PCSO - Special Constable and Law and Order

  spuds 11:42 04 Oct 2010

Every government and political party seems to state that they are going to get tough on law and order issues, and the last election was no different. But reading latest reports, it would appear that most Chief Constables are telling people that services "will be reduced", due to shortfalls in revenue in the foreseeable future.

The role of the Police Community Support Officer as been placed under the microscope, and it as been suggested that this division may face disbandment. A further saving is the role of police officer, and it would appear that volunteer 'unpaid' special constables will need to replace officers in regular service, due to future non-recruitment or replacement plans. Being a volunteer special constable, would possibly lead to a quick route to police officer, when recruitment, replacement levels plus funding allow.

Whats your views, opinions or comment on this subject. A letter to your MP, local newspaper, or just lets ignore it perhaps?.

  Forum Editor 18:17 04 Oct 2010

to provide police community support (lowercase intentional), it would be easier to see that the PCSO role is redundant."

I think this is the core issue. It's no good us abdicating responsibility for law and order, and expecting the Police to deal with everything in some kind of bubble - we're all partly responsible for the way our neighbourhoods work or don't work. It's the same thing with education - we can't sit back and expect teachers to handle the whole thing, as parents we should all become involved.

What we put in we'll get back, and if we're not prepared to put anything in....

A couple of weekends ago I was in my driveway, and a female Police officer walked up. She introduced herself as one of my local home beat officers and asked if there was anything I wanted to discuss about the way the area was being policed. She left me a form on which I could voice any concerns, and said 'you can expect to see me and my colleagues walking the streets from now on - just stop us for a chat if you have any concerns'.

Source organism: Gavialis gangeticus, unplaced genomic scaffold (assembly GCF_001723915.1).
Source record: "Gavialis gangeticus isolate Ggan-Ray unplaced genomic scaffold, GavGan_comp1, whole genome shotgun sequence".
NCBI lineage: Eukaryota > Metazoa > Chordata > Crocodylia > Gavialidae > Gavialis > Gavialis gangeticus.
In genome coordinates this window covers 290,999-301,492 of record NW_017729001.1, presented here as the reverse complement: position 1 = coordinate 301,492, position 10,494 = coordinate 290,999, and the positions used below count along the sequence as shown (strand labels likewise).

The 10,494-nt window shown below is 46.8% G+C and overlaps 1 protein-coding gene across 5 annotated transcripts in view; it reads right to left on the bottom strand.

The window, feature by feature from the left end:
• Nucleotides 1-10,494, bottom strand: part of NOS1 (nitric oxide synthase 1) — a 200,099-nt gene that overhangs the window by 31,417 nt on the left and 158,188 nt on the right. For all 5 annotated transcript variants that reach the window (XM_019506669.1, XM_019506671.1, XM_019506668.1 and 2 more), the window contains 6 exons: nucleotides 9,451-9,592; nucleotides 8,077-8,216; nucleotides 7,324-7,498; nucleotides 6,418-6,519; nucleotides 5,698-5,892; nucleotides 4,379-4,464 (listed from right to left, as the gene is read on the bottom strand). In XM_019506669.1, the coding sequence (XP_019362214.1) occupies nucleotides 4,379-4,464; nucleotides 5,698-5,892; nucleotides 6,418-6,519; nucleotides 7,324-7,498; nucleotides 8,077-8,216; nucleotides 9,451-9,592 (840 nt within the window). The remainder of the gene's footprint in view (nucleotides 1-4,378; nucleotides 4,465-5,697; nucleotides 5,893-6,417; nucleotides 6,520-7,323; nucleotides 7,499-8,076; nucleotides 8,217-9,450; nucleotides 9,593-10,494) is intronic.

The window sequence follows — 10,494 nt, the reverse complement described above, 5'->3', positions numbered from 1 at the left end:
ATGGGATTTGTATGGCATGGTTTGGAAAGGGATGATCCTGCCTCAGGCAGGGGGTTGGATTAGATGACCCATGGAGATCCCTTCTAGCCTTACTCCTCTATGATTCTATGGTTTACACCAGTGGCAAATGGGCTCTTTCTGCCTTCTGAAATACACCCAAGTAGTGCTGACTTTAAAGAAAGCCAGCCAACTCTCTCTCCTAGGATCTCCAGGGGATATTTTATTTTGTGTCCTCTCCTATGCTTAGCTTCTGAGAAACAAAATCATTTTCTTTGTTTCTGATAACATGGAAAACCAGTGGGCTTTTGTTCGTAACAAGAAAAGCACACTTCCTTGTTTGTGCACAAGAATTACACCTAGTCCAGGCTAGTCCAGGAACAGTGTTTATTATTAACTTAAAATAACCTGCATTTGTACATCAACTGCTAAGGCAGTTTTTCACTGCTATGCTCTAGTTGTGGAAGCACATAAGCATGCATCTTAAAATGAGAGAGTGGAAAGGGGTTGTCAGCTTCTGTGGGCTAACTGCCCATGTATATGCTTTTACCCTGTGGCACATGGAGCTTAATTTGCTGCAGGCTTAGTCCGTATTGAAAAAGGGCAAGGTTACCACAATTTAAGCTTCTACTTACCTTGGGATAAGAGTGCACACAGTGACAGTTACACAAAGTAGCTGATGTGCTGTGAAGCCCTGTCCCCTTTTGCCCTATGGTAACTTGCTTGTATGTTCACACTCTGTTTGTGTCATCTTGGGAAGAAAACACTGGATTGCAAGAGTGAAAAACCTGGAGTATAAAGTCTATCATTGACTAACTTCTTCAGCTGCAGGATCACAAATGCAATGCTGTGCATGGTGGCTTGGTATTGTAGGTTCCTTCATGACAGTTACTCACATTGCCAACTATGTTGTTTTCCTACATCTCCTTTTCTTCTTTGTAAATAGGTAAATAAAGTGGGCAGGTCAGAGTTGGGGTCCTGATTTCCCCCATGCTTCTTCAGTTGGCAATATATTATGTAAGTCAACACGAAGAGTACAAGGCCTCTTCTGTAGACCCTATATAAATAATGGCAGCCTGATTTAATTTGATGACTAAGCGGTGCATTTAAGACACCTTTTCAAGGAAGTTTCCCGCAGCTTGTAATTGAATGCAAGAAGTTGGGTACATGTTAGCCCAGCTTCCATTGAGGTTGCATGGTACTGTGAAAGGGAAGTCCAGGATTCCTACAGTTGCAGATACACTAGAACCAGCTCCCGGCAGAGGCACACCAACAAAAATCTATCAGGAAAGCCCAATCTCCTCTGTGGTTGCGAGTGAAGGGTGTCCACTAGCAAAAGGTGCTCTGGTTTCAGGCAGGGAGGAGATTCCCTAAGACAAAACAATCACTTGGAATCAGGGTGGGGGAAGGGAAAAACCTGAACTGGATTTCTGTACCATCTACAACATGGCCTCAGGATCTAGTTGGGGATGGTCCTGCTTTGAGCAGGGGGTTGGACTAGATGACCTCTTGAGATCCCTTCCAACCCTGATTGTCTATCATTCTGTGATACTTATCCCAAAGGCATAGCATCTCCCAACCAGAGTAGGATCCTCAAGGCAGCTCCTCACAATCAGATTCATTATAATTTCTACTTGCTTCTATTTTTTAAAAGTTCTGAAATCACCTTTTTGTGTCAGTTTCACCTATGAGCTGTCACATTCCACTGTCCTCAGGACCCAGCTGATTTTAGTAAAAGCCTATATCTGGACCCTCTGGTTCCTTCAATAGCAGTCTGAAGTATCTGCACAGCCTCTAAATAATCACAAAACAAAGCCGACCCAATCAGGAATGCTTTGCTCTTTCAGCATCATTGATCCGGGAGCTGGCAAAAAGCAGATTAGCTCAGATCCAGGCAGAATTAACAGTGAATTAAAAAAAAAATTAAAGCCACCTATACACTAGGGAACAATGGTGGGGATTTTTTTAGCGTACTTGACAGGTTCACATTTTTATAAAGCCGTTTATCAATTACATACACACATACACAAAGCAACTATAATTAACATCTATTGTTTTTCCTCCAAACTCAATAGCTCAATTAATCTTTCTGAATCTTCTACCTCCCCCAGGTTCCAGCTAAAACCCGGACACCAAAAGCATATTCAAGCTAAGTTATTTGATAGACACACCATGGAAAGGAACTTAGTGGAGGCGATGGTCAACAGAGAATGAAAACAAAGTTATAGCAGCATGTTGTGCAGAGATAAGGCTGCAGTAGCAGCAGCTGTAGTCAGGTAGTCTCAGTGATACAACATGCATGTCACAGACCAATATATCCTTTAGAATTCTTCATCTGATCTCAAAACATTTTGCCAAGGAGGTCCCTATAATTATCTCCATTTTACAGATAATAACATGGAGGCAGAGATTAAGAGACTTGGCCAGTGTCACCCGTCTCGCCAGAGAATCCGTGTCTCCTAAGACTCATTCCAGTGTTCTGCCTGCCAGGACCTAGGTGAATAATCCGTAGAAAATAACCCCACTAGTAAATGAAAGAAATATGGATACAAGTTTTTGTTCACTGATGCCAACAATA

It made me feel involved, and struck me as the right way to go about community policing - face to face with the people you'll be dealing with. It fills me with optimism.

  spuds 22:36 04 Oct 2010

But according to reports from Chief Constables, they will have no funding or resources for additional police or filling vacant posts. If anything, the 'visits' will only be in time of desperate need,and perhaps not even then.

With the case of the extra advertising and recruitment for unpaid volunteer special constable suggestion. The training and equipment will be provided as now, but the more specials on the streets, in place of PCSO's and the regular police force, will save approximately £22.000 per person in wage bills.

Our local previous Chief Constable introduced a scheme of extra police in the community. At first this was a total success, because people got to know 'their' beat bobby, and vice versa. Over the past twelve months, there is a constant change of the local beat bobby teams, which disrupts communications and people tend to lose interest.

  Algerian peter 23:00 04 Oct 2010

"A couple of weekends ago I was in my driveway, and a female Police officer walked up. She introduced herself as one of my local home beat officers and asked if there was anything I wanted to discuss about the way the area was being policed."

But could this be due to most police forces facing a massive budget cut.